Presentation on theme: "Ovbiagele et al. Epub May 27, 2010. Stroke. Recent Nationwide Trends in Discharge Statin Treatment of Hospitalized Patients with Stroke Bruce Ovbiagele,"— Presentation transcript:
Ovbiagele et al. Epub May 27, 2010. Stroke. Recent Nationwide Trends in Discharge Statin Treatment of Hospitalized Patients with Stroke Bruce Ovbiagele, Lee H. Schwamm, Eric E. Smith, Adrian F. Hernandez, Dai Wai M. Olson, Wenquin Pan, Gregg C. Fonarow, Jeffrey L. Saver
Ovbiagele et al. Epub May 27, 2010. Stroke. Disclosures The Get With The Guidelines®–Stroke (GWTG-Stroke) program is provided by the American Heart Association/American Stroke Association. The GWTG- Stroke program is currently supported in part by a charitable contribution from Bristol-Myers Squib/Sanofi Pharmaceutical Partnership and the American Heart Association Pharmaceutical Roundtable. GWTG-Stroke has been funded in the past through support from Boehringer-Ingelheim and Merck. The individual author disclosures are listed in the manuscript
Ovbiagele et al. Epub May 27, 2010. Stroke. Background Randomized clinical trials have established that statins prevent ischemic stroke in patients with Dyslipidemia, Coronary Artery Disease or Stroke. The Stroke Prevention by Aggressive Reduction in Cholesterol Levels (SPARCL) trial showed: –Statins reduce vascular risk among patients with atherosclerotic stroke or transient ischemic stroke
Ovbiagele et al. Epub May 27, 2010. Stroke. Introduction The SPARCL study and other evidence led the American Heart Association/American Stroke Association (AHA/ASA) to recommend in-hospital initiation of statin therapy for patients with stroke or transient ischemic stroke (TIA) of atherosclerotic origin. This study assessed recent nationwide trends in discharge statin treatment after acute stroke and the influence of SPARCL on clinical practice.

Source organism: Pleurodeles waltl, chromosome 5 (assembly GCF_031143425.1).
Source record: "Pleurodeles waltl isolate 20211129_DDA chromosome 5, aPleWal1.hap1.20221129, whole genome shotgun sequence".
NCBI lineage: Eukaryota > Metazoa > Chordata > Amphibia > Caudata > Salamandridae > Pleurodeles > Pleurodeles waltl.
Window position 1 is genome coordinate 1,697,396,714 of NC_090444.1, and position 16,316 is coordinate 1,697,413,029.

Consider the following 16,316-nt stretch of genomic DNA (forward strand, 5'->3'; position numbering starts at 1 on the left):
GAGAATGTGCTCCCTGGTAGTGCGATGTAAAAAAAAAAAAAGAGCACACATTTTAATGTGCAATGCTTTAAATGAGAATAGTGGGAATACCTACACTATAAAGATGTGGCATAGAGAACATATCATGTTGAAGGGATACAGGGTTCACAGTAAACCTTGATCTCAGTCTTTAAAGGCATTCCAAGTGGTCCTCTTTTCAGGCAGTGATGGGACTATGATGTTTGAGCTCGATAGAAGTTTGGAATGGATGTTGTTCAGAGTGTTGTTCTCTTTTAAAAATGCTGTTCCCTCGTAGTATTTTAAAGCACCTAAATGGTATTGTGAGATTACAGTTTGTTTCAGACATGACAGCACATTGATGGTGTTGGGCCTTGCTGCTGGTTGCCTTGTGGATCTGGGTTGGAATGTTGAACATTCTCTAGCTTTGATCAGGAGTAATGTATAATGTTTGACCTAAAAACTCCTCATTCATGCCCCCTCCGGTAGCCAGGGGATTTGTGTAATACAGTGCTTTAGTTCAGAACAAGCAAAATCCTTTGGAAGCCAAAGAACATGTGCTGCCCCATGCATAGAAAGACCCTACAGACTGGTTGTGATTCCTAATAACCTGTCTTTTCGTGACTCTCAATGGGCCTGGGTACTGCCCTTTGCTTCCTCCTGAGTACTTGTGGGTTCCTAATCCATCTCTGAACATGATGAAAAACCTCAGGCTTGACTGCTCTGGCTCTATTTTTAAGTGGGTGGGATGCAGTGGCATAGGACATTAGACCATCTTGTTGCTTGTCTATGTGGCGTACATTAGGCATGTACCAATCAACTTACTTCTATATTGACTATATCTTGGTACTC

Ovbiagele et al. Epub May 27, 2010. Stroke. Objective The objective of this study was: –To assess recent nationwide trends in discharge statin treatment among patients with Ischemic Stroke and to see if such treatment changed in response to the dissemination of the SPARCL trial results –To identify correlates of statin treatment among individuals hospitalized with a cerebrovascular event
Ovbiagele et al. Epub May 27, 2010. Stroke. Methods Data Sources Hospitals participating in GWTG-Stroke who utilize the web-based patient management tool for data collection Outcome Sciences, Inc. served as the data collection and coordination center The Duke Clinical Research Institute (DCRI) served as the data analysis center
Ovbiagele et al. Epub May 27, 2010. Stroke. Methods Main Predictors of interest were time periods related to dissemination of the SPARCL trial results Covariates included: –Age, sex, race (white, black, Hispanic or other), type of index event (Ischemic Stroke vs. TIA), comorbid medical conditions, use of lipid- lowering treatment before admission and hospital characteristics
Ovbiagele et al. Epub May 27, 2010. Stroke. Methods Hospital Characteristics Bed size, annual number of stroke discharges, academic teaching status and geographical region Hospital bed size was used as a continuous variable Annual number of stroke discharges were categorized as 0 to 100, 101 to 300 or >300.
Ovbiagele et al. Epub May 27, 2010. Stroke. Methods Primary outcome of interest was % discharged on statin treatment Secondary outcome of interest, analyzed only in an adjusted manner, was % discharged on lipid-modifying treatment, which included use of statins, fibrates or unspecified lipid modifier therapy
Ovbiagele et al. Epub May 27, 2010. Stroke. Methods Study Population: –Between Jan.1, 2005 and Dec. 31, 2007 –1056 Hospitals in the GWTG-Stroke data set –529,287 stroke and TIA discharges
Ovbiagele et al. Epub May 27, 2010. Stroke. Methods Time periods were categorized in relation to the dissemination of the SPARCL results through conference and print publication –Pre-SPARCL reporting; Jan. 2005 to Apr. 2006 –During SPARCL reporting; May 2006 to Aug.2006 (SPARCL trial results were first presented at an international conference in May 2006 and then published in print in Aug. 2006) –Post-SPARCL reporting; Sep. 2006 to Dec. 2007
Ovbiagele et al. Epub May 27, 2010. Stroke. Methods Some patients excluded because they would not be eligible for lipid-lowering therapy at discharge: –Died before discharge –Discharged to hospice care –Transferred to another acute care hospital –Left against medical advice –Discharge status was missing Also excluded patients with known contraindications to lipid-lowering treatment and those with discharge lipid therapy status missing